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Border Crossing in a Trump Era

Posted on July 5, 2017 at 10:51 AM by Jami Milne

Border Crossing, 1989 by Luis Jiménez (Latino American, 1940 - 2006). Fiberglass with urethane finish. Dimensions: 127 x 34 x 54 in. (322.6 x 86.4 x 137.2 cm).

Purchased by the College of Consumer and Family Sciences. In the Art on Campus Collection, University Museums, Iowa State University, Ames, Iowa. Located at MacKay Hall, South courtyard, Iowa State University. Object Number: U2000.67


You'll read in the University Museums Mission & Goals that we exist to foster understanding and delight in the visual arts with a focus on the creative interactions in arts, sciences and technology. The University Museums nurture knowledge of and appreciation for the University's cultural heritage and its present cultural context

As we review our works of art, it's apparent we can encourage dialogue surrounding the intersection of current events and the artists and objects within our collection. We welcome your interest, perspective and comments. 



We saw this story come through Boston's NPR news station and this sculpture within our Art on Campus program came to mind. You can find the full story here. And you can locate Border Crossing in the South courtyard of MacKay Hall on the campus of Iowa State University.


About Border Crossing

Border Crossing, a totem-like sculpture, is one of Luis Jiménez's signature works of art. The sculpture is of a man crossing the border carrying a woman on his shoulders. The woman holds an infant in her arms, sheltering the child from the elements. The sculpture commemorates the hundreds of thousands of Mexicans who have travelled across the southwestern border from Mexico into the United States in search of a better life. The sculpture is a celebration of the immigrant and is dedicated to Jiménez's father.

The style of Border Crossing is typical of Jiménez's other works of art with larger-than-life figures. These figures are depicted in motion to give the feeling of movement towards a goal and a will to survive. At the same time the figures appear fixed in time, exposed and in peril. The sculpture is made of fiberglass, a medium which Jiménez prefered over glass, metal or wood sculpture. Crafting in fiberglass allows the illusion of a flawless finish and gives a look of mass production. The color is a jet aircraft acrylic urethane which is applied to the fiberglass. Once the sculpture is finished, an extraordinarily tactile surface is left, which is a hallmark of Jiménez's style.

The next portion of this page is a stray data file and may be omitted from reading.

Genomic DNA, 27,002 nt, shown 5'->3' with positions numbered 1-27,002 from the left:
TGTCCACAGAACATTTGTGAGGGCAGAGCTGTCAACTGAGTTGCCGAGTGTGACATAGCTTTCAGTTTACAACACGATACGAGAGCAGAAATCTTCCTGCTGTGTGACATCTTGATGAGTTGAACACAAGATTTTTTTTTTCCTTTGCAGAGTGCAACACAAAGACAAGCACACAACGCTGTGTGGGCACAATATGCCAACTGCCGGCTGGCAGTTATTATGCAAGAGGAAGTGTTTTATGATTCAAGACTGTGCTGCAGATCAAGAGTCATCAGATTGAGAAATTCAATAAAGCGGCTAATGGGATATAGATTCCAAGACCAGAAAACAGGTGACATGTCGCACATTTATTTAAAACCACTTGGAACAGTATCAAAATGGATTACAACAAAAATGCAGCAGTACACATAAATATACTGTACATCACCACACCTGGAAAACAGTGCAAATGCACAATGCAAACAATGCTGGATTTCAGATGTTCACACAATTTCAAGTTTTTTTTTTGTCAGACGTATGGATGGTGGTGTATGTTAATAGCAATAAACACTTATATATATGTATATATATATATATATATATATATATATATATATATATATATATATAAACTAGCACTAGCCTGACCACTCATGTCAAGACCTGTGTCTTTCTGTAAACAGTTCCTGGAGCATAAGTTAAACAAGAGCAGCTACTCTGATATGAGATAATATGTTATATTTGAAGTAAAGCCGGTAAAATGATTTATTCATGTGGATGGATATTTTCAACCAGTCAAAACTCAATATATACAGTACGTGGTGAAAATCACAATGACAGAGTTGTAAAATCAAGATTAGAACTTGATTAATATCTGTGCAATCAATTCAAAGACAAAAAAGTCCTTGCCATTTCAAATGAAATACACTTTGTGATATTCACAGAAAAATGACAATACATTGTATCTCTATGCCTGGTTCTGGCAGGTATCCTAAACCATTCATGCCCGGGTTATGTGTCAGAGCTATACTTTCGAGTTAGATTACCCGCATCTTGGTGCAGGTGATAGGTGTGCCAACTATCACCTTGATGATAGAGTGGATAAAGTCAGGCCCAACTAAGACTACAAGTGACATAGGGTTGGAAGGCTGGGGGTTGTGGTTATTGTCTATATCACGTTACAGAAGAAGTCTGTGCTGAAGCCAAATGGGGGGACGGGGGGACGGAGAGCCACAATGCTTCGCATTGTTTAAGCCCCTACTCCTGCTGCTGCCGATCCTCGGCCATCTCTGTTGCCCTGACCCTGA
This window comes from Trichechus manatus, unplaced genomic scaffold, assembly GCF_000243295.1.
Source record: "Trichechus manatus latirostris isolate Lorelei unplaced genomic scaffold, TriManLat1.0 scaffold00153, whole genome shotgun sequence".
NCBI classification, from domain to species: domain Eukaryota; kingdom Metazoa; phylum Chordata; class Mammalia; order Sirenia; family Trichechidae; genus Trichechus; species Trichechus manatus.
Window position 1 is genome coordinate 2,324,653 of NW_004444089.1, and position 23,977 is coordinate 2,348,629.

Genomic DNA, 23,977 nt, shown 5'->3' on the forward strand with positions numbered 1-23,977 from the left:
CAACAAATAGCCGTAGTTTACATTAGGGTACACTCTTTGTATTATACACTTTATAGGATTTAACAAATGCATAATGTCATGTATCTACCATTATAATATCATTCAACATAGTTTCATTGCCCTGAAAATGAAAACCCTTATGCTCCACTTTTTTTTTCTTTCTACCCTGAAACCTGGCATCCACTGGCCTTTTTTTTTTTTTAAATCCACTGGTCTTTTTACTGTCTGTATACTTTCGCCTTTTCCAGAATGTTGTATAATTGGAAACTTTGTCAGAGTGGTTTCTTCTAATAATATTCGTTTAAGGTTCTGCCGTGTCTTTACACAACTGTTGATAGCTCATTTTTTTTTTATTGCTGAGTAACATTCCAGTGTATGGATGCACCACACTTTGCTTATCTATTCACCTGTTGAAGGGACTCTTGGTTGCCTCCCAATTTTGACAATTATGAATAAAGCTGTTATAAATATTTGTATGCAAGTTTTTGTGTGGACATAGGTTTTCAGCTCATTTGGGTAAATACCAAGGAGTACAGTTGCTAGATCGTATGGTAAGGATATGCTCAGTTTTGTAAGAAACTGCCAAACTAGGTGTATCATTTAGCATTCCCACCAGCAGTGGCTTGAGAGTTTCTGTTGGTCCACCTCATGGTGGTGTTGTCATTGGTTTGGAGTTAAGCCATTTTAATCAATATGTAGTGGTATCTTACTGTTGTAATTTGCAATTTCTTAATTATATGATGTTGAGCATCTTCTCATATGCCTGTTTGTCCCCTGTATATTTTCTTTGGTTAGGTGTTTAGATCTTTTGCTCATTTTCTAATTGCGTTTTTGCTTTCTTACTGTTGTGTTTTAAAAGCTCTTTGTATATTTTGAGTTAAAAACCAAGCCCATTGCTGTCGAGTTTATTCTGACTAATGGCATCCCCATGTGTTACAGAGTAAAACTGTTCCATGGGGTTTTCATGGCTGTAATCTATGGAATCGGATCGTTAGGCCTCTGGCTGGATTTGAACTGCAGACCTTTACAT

Luis Jiménez was born in El Paso, Texas in 1940. After high school he attended the University of Texas and Cuidad Universritaria, Mexico City. Upon completion of his studies he moved to New York City in 1966 where he assisted Seymour Lipton, an accomplished artist whose artwork can also be seen at Iowa State). Jiménez is known for his large polychrome fiberglass sculptures of Southwestern and Hispanic themes that capture the everyday person as a hero. Fiberglass is a medium which Jiménez preferred and crafting in fiberglass allowed the illusion of a flawless finish. As an artist, Jiménez was fascinated with popular culture, relating his art to everyday experiences. The art he produces is very personal and he has established himself as a role model for people both inside and outside of the Latino community. Jiménez was named a Goodwill Ambassador by the City of Houston and was awarded the Governor's Award in New Mexico in 1993. In 1998, Jiménez became a Distinguished Alumni of the University of Texas for his influential art. He died in June 2006 at his studio in Hondo, New Mexico.

For more information on the artist, including his work at the Smithsonian American Art Museum, visit here.

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